Controlling inflammation to reduce chronic disease risk

August 10, 2015

Two-hit model of non-alcoholic fatty liver disease (credit: ILSI Europe)

In an open-access paper in the British Journal of Nutrition, a coalition of 17 experts explain how elevated unresolved chronic inflammation is involved a range of chronic diseases, and how nutrition influences inflammatory processes and helps reduce chronic risk of diseases.

According to the authors, “the nutrition status of the individual with for example a deficiency or excess of certain micronutrients (e.g. folate, vitamin B12, vitamin B6, vitamin 1, vitamin E, zinc) may lead to an ineffective or excessive inflammatory response.

“Studies have showed that high consumption of fat and glucose may induce post-prandial inflammation (manifesting itself after the consumption of a meal), which may have consequences for the development of diabetes and cardiovascular diseases. The Western-style diet, rich in fat and simple sugars but often poor in specific micronutrients, is linked to the increased prevalence of diseases with strong immunogical and autoimmune components, including allergies, food allergies, atopic dermatitis and obesity.”

“Inflammation acts as both a friend and foe, being essential in metabolic regulation, with unresolved low-grade chronic inflammation being a pathological feature of a wide range of chronic conditions including the metabolic syndrome and cardiovascular diseases,” commented a co-author, Prof. Anne Marie Minihane, University of East Anglia (UK).

Abstract of Low-grade inflammation, diet composition and health: current research evidence and its translation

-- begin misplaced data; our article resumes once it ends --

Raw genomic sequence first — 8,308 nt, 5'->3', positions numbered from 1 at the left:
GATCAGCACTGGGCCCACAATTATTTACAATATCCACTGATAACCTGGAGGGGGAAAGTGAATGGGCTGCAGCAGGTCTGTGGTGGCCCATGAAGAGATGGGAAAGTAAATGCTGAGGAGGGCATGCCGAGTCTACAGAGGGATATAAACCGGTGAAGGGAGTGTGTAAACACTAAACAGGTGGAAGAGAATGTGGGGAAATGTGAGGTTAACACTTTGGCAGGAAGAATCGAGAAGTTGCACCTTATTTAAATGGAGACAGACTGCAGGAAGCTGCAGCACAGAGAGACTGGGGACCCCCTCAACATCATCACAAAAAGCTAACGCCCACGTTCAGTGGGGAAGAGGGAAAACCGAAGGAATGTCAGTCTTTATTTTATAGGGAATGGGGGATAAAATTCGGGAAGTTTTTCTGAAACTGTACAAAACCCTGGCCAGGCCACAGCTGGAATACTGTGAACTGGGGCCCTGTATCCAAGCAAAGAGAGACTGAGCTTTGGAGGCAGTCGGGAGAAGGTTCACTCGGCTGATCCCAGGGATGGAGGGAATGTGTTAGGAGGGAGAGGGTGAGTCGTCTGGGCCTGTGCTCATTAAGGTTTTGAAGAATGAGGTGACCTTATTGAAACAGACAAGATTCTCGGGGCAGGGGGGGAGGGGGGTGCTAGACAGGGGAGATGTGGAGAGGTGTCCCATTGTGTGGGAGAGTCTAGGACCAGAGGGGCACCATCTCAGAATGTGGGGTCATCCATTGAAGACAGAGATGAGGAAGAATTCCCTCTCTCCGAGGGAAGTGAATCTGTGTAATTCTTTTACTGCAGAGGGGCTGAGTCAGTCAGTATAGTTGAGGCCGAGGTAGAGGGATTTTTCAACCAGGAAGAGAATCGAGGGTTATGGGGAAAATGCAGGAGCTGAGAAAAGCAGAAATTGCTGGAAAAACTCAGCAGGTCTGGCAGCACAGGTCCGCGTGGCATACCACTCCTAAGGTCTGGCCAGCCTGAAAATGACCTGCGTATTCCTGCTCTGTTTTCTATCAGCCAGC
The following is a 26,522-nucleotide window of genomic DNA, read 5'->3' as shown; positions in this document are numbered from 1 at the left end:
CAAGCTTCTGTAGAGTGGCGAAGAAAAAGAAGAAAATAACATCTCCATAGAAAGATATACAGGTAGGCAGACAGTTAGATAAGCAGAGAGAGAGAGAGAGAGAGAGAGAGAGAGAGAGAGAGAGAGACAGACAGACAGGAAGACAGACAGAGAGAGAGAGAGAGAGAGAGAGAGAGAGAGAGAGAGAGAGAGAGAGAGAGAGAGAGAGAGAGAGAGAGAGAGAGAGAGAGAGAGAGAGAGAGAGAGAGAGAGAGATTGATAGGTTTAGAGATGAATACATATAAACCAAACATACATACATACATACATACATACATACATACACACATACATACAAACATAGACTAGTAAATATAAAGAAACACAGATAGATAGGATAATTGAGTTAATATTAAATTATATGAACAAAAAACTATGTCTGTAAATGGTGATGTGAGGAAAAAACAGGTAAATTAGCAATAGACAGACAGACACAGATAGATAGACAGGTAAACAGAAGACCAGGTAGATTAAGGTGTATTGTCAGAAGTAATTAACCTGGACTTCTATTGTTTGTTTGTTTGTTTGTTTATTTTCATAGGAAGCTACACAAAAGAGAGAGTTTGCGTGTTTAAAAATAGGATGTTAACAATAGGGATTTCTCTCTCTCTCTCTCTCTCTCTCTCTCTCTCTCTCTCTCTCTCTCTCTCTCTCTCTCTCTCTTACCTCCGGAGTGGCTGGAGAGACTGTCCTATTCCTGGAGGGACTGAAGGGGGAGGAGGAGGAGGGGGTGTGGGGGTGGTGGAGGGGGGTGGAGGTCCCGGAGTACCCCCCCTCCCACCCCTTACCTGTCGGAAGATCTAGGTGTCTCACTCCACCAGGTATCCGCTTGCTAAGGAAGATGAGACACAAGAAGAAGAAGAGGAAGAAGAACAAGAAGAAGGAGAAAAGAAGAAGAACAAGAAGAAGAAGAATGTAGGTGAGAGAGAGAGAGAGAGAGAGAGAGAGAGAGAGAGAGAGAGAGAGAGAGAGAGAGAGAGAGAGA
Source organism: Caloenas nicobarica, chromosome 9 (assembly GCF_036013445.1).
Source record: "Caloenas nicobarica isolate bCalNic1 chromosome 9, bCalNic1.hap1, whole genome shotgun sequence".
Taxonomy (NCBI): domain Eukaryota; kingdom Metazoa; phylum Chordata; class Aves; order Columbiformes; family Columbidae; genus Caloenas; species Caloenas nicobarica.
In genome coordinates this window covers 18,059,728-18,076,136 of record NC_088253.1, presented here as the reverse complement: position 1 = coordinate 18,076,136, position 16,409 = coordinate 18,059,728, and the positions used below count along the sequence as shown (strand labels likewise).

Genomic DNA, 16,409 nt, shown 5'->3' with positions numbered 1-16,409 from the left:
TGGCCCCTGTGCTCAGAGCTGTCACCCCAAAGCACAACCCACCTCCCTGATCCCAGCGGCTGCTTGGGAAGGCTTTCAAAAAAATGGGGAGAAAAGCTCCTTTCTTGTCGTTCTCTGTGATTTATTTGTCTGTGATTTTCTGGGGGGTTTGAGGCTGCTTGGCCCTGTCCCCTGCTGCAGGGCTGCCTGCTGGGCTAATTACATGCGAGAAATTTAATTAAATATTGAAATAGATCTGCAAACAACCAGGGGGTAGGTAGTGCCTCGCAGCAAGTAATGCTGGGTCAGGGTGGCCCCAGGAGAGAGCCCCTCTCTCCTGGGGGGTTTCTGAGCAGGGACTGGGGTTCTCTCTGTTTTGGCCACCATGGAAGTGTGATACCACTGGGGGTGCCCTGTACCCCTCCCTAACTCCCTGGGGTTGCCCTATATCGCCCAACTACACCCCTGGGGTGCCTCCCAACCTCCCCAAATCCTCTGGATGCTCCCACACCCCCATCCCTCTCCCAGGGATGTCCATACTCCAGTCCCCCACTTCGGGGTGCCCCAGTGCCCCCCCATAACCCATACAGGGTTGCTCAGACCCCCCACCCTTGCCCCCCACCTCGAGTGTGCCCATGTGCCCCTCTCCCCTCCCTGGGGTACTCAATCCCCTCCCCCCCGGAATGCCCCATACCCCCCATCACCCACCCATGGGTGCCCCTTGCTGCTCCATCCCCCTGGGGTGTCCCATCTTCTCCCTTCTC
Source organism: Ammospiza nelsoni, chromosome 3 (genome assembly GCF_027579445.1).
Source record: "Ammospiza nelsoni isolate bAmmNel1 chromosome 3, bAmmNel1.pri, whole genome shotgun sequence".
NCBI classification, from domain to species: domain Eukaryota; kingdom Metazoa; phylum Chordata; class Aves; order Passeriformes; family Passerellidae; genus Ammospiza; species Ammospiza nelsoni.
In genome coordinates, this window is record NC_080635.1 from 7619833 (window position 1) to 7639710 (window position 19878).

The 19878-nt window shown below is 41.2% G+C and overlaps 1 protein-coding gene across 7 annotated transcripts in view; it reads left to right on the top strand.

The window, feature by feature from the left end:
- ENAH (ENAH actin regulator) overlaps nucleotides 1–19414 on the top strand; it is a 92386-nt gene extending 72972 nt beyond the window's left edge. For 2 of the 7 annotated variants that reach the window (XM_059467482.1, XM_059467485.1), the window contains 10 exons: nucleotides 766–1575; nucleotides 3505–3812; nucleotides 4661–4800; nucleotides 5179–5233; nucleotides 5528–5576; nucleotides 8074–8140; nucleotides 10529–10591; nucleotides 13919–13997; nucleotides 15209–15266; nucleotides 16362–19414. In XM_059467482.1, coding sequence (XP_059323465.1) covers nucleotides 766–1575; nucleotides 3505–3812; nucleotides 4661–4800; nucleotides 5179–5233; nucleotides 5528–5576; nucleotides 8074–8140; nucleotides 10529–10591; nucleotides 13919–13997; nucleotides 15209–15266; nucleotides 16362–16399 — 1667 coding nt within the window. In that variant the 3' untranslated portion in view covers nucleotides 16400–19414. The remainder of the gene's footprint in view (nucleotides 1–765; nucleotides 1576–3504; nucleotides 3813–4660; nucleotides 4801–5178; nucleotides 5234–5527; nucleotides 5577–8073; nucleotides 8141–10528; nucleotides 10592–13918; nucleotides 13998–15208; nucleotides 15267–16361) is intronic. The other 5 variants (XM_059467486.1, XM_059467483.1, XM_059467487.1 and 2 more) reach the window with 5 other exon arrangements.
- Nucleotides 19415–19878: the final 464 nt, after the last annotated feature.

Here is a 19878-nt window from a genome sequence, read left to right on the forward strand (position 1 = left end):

The importance of chronic low-grade inflammation in the pathology of numerous age-related chronic conditions is now clear. An unresolved inflammatory response is likely to be involved from the early stages of disease development. The present position paper is the most recent in a series produced by the International Life Sciences Institute’s European Branch (ILSI Europe). It is co-authored by the speakers from a 2013 workshop led by the Obesity and Diabetes Task Force entitled ‘Low-grade inflammation, a high-grade challenge: biomarkers and modulation by dietary strategies’. The latest research in the areas of acute and chronic inflammation and cardiometabolic, gut and cognitive health is presented along with the cellular and molecular mechanisms underlying inflammation–health/disease associations. The evidence relating diet composition and early-life nutrition to inflammatory status is reviewed. Human epidemiological and intervention data are thus far heavily reliant on the measurement of inflammatory markers in the circulation, and in particular cytokines in the fasting state, which are recognised as an insensitive and highly variable index of tissue inflammation. Potential novel kinetic and integrated approaches to capture inflammatory status in humans are discussed. Such approaches are likely to provide a more discriminating means of quantifying inflammation–health/disease associations, and the ability of diet to positively modulate inflammation and provide the much needed evidence to develop research portfolios that will inform new product development and associated health claims.